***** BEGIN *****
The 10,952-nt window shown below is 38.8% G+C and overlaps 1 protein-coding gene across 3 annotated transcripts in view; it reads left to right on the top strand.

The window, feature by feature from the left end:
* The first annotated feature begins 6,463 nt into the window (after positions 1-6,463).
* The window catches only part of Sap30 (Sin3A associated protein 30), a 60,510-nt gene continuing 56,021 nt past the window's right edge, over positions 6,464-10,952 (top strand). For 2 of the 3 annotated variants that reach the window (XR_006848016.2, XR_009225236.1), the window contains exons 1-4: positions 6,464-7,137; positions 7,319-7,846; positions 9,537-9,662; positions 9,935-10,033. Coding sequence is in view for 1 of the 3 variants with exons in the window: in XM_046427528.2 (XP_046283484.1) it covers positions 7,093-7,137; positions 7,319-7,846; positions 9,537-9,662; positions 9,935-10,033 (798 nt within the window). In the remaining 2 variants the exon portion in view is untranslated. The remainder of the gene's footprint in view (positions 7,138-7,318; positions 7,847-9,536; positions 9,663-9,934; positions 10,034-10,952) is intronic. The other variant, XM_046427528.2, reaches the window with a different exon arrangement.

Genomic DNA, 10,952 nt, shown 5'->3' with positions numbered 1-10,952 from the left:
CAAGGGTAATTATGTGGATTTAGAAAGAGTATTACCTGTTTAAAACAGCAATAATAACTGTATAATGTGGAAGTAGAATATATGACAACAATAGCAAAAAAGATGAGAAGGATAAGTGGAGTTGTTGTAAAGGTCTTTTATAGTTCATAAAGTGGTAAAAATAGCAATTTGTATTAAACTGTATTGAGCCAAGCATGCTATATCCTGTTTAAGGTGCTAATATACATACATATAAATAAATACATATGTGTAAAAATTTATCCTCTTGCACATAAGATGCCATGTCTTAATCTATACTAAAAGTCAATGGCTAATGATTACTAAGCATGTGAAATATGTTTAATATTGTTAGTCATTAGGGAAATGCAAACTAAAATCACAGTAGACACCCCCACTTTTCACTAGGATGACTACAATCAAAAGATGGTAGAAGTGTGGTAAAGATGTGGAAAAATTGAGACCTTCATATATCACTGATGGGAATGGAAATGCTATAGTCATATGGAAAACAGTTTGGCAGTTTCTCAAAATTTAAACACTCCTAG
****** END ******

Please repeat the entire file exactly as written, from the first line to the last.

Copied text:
The 10,952-nt window shown below is 38.8% G+C and overlaps 1 protein-coding gene across 3 annotated transcripts in view; it reads left to right on the top strand.

The window, feature by feature from the left end:
* The first annotated feature begins 6,463 nt into the window (after positions 1-6,463).
* The window catches only part of Sap30 (Sin3A associated protein 30), a 60,510-nt gene continuing 56,021 nt past the window's right edge, over positions 6,464-10,952 (top strand). For 2 of the 3 annotated variants that reach the window (XR_006848016.2, XR_009225236.1), the window contains exons 1-4: positions 6,464-7,137; positions 7,319-7,846; positions 9,537-9,662; positions 9,935-10,033. Coding sequence is in view for 1 of the 3 variants with exons in the window: in XM_046427528.2 (XP_046283484.1) it covers positions 7,093-7,137; positions 7,319-7,846; positions 9,537-9,662; positions 9,935-10,033 (798 nt within the window). In the remaining 2 variants the exon portion in view is untranslated. The remainder of the gene's footprint in view (positions 7,138-7,318; positions 7,847-9,536; positions 9,663-9,934; positions 10,034-10,952) is intronic. The other variant, XM_046427528.2, reaches the window with a different exon arrangement.

Genomic DNA, 10,952 nt, shown 5'->3' with positions numbered 1-10,952 from the left:
CAAGGGTAATTATGTGGATTTAGAAAGAGTATTACCTGTTTAAAACAGCAATAATAACTGTATAATGTGGAAGTAGAATATATGACAACAATAGCAAAAAAGATGAGAAGGATAAGTGGAGTTGTTGTAAAGGTCTTTTATAGTTCATAAAGTGGTAAAAATAGCAATTTGTATTAAACTGTATTGAGCCAAGCATGCTATATCCTGTTTAAGGTGCTAATATACATACATATAAATAAATACATATGTGTAAAAATTTATCCTCTTGCACATAAGATGCCATGTCTTAATCTATACTAAAAGTCAATGGCTAATGATTACTAAGCATGTGAAATATGTTTAATATTGTTAGTCATTAGGGAAATGCAAACTAAAATCACAGTAGACACCCCCACTTTTCACTAGGATGACTACAATCAAAAGATGGTAGAAGTGTGGTAAAGATGTGGAAAAATTGAGACCTTCATATATCACTGATGGGAATGGAAATGCTATAGTCATATGGAAAACAGTTTGGCAGTTTCTCAAAATTTAAACACTCCTAG